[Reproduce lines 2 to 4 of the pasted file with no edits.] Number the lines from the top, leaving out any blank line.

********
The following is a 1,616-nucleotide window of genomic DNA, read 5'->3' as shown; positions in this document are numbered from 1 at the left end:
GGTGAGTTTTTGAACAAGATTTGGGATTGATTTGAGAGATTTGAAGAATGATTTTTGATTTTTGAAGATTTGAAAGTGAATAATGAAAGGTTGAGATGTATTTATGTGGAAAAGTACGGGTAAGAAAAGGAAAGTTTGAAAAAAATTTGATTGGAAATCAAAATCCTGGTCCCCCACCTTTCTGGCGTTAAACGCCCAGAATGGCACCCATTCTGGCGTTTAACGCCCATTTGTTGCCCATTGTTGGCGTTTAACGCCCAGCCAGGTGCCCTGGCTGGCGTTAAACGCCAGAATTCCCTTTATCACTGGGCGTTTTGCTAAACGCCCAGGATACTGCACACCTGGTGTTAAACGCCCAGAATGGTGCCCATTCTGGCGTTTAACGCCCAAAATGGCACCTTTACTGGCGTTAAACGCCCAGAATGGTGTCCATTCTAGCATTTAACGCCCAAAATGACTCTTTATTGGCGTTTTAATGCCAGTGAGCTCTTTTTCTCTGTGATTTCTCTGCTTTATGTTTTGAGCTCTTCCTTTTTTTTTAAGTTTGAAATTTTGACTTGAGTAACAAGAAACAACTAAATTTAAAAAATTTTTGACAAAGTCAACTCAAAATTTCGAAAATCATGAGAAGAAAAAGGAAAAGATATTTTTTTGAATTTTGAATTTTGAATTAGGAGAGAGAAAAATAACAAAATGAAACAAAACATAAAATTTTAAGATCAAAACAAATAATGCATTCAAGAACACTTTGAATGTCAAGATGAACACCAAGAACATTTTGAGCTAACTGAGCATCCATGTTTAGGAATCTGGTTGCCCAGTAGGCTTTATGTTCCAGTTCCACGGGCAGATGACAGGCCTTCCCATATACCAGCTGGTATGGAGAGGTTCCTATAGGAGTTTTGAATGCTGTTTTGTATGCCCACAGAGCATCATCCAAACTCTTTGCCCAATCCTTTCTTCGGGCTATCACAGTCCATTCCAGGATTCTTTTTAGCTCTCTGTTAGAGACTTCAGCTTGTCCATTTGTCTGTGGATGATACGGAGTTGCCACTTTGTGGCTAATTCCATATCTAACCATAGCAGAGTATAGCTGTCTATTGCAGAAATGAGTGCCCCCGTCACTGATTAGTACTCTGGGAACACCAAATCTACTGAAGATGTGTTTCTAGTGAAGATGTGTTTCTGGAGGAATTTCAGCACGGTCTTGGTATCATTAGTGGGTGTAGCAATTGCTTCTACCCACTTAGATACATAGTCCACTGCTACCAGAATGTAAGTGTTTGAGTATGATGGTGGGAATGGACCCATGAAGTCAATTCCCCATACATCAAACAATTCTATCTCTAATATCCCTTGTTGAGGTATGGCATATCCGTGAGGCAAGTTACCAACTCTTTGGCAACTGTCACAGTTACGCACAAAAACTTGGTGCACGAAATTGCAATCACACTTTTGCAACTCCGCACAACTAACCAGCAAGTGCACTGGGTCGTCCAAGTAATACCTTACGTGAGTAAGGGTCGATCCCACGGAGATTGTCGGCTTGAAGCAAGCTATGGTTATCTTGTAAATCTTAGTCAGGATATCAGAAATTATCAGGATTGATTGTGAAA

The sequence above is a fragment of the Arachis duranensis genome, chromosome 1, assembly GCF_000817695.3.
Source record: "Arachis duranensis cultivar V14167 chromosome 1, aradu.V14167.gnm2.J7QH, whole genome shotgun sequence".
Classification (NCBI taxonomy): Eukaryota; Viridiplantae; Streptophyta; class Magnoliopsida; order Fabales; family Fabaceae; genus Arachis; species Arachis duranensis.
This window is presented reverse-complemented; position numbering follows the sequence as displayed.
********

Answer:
GGTGAGTTTTTGAACAAGATTTGGGATTGATTTGAGAGATTTGAAGAATGATTTTTGATTTTTGAAGATTTGAAAGTGAATAATGAAAGGTTGAGATGTATTTATGTGGAAAAGTACGGGTAAGAAAAGGAAAGTTTGAAAAAAATTTGATTGGAAATCAAAATCCTGGTCCCCCACCTTTCTGGCGTTAAACGCCCAGAATGGCACCCATTCTGGCGTTTAACGCCCATTTGTTGCCCATTGTTGGCGTTTAACGCCCAGCCAGGTGCCCTGGCTGGCGTTAAACGCCAGAATTCCCTTTATCACTGGGCGTTTTGCTAAACGCCCAGGATACTGCACACCTGGTGTTAAACGCCCAGAATGGTGCCCATTCTGGCGTTTAACGCCCAAAATGGCACCTTTACTGGCGTTAAACGCCCAGAATGGTGTCCATTCTAGCATTTAACGCCCAAAATGACTCTTTATTGGCGTTTTAATGCCAGTGAGCTCTTTTTCTCTGTGATTTCTCTGCTTTATGTTTTGAGCTCTTCCTTTTTTTTTAAGTTTGAAATTTTGACTTGAGTAACAAGAAACAACTAAATTTAAAAAATTTTTGACAAAGTCAACTCAAAATTTCGAAAATCATGAGAAGAAAAAGGAAAAGATATTTTTTTGAATTTTGAATTTTGAATTAGGAGAGAGAAAAATAACAAAATGAAACAAAACATAAAATTTTAAGATCAAAACAAATAATGCATTCAAGAACACTTTGAATGTCAAGATGAACACCAAGAACATTTTGAGCTAACTGAGCATCCATGTTTAGGAATCTGGTTGCCCAGTAGGCTTTATGTTCCAGTTCCACGGGCAGATGACAGGCCTTCCCATATACCAGCTGGTATGGAGAGGTTCCTATAGGAGTTTTGAATGCTGTTTTGTATGCCCACAGAGCATCATCCAAACTCTTTGCCCAATCCTTTCTTCGGGCTATCACAGTCCATTCCAGGATTCTTTTTAGCTCTCTGTTAGAGACTTCAGCTTGTCCATTTGTCTGTGGATGATACGGAGTTGCCACTTTGTGGCTAATTCCATATCTAACCATAGCAGAGTATAGCTGTCTATTGCAGAAATGAGTGCCCCCGTCACTGATTAGTACTCTGGGAACACCAAATCTACTGAAGATGTGTTTCTAGTGAAGATGTGTTTCTGGAGGAATTTCAGCACGGTCTTGGTATCATTAGTGGGTGTAGCAATTGCTTCTACCCACTTAGATACATAGTCCACTGCTACCAGAATGTAAGTGTTTGAGTATGATGGTGGGAATGGACCCATGAAGTCAATTCCCCATACATCAAACAATTCTATCTCTAATATCCCTTGTTGAGGTATGGCATATCCGTGAGGCAAGTTACCAACTCTTTGGCAACTGTCACAGTTACGCACAAAAACTTGGTGCACGAAATTGCAATCACACTTTTGCAACTCCGCACAACTAACCAGCAAGTGCACTGGGTCGTCCAAGTAATACCTTACGTGAGTAAGGGTCGATCCCACGGAGATTGTCGGCTTGAAGCAAGCTATGGTTATCTTGTAAATCTTAGTCAGGATATCAGAAATTATCAGGATTGATTGTGAAA

The sequence above is a fragment of the Arachis duranensis genome, chromosome 1, assembly GCF_000817695.3.
Source record: "Arachis duranensis cultivar V14167 chromosome 1, aradu.V14167.gnm2.J7QH, whole genome shotgun sequence".